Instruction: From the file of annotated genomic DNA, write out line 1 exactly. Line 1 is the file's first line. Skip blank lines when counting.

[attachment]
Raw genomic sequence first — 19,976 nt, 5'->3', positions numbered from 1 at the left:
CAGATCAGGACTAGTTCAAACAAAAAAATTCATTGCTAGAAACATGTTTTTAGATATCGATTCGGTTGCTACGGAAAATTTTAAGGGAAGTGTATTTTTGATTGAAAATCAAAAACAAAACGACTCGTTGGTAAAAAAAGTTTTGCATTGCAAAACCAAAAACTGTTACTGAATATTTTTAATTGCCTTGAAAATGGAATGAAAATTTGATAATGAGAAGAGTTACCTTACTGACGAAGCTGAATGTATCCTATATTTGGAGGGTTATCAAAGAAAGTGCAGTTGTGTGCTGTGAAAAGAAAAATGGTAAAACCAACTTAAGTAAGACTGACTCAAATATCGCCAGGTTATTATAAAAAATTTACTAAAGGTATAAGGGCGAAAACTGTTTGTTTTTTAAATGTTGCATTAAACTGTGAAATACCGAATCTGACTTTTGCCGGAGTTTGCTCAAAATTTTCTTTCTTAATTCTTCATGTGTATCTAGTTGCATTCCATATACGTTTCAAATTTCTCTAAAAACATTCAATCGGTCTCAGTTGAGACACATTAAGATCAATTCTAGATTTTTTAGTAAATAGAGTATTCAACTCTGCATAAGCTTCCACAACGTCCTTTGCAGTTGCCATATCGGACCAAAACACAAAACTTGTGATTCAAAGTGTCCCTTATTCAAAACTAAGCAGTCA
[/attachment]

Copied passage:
Raw genomic sequence first — 19,976 nt, 5'->3', positions numbered from 1 at the left: